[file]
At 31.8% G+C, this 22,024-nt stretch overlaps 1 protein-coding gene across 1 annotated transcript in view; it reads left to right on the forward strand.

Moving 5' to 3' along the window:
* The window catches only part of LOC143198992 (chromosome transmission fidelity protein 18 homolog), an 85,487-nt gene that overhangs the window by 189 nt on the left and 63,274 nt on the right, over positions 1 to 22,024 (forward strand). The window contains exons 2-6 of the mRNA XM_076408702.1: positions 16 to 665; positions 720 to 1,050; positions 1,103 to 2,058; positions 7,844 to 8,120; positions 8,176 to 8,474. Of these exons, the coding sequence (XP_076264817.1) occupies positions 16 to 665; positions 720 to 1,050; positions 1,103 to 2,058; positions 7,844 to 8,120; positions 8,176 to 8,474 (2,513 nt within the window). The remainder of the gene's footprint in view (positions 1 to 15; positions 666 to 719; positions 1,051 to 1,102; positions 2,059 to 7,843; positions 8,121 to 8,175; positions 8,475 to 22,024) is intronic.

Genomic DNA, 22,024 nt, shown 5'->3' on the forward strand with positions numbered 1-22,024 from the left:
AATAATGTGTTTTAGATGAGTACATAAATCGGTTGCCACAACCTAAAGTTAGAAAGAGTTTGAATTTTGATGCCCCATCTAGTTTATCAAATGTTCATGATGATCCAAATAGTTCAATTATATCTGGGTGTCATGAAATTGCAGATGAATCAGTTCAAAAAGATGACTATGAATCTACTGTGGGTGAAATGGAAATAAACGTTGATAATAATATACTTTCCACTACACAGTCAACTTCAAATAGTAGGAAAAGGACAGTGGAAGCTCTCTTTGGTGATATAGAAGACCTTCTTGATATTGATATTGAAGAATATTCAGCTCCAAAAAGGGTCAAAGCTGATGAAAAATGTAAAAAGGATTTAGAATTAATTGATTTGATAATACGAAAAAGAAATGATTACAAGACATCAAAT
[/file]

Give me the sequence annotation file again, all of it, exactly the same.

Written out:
At 31.8% G+C, this 22,024-nt stretch overlaps 1 protein-coding gene across 1 annotated transcript in view; it reads left to right on the forward strand.

Moving 5' to 3' along the window:
* The window catches only part of LOC143198992 (chromosome transmission fidelity protein 18 homolog), an 85,487-nt gene that overhangs the window by 189 nt on the left and 63,274 nt on the right, over positions 1 to 22,024 (forward strand). The window contains exons 2-6 of the mRNA XM_076408702.1: positions 16 to 665; positions 720 to 1,050; positions 1,103 to 2,058; positions 7,844 to 8,120; positions 8,176 to 8,474. Of these exons, the coding sequence (XP_076264817.1) occupies positions 16 to 665; positions 720 to 1,050; positions 1,103 to 2,058; positions 7,844 to 8,120; positions 8,176 to 8,474 (2,513 nt within the window). The remainder of the gene's footprint in view (positions 1 to 15; positions 666 to 719; positions 1,051 to 1,102; positions 2,059 to 7,843; positions 8,121 to 8,175; positions 8,475 to 22,024) is intronic.

Genomic DNA, 22,024 nt, shown 5'->3' on the forward strand with positions numbered 1-22,024 from the left:
AATAATGTGTTTTAGATGAGTACATAAATCGGTTGCCACAACCTAAAGTTAGAAAGAGTTTGAATTTTGATGCCCCATCTAGTTTATCAAATGTTCATGATGATCCAAATAGTTCAATTATATCTGGGTGTCATGAAATTGCAGATGAATCAGTTCAAAAAGATGACTATGAATCTACTGTGGGTGAAATGGAAATAAACGTTGATAATAATATACTTTCCACTACACAGTCAACTTCAAATAGTAGGAAAAGGACAGTGGAAGCTCTCTTTGGTGATATAGAAGACCTTCTTGATATTGATATTGAAGAATATTCAGCTCCAAAAAGGGTCAAAGCTGATGAAAAATGTAAAAAGGATTTAGAATTAATTGATTTGATAATACGAAAAAGAAATGATTACAAGACATCAAAT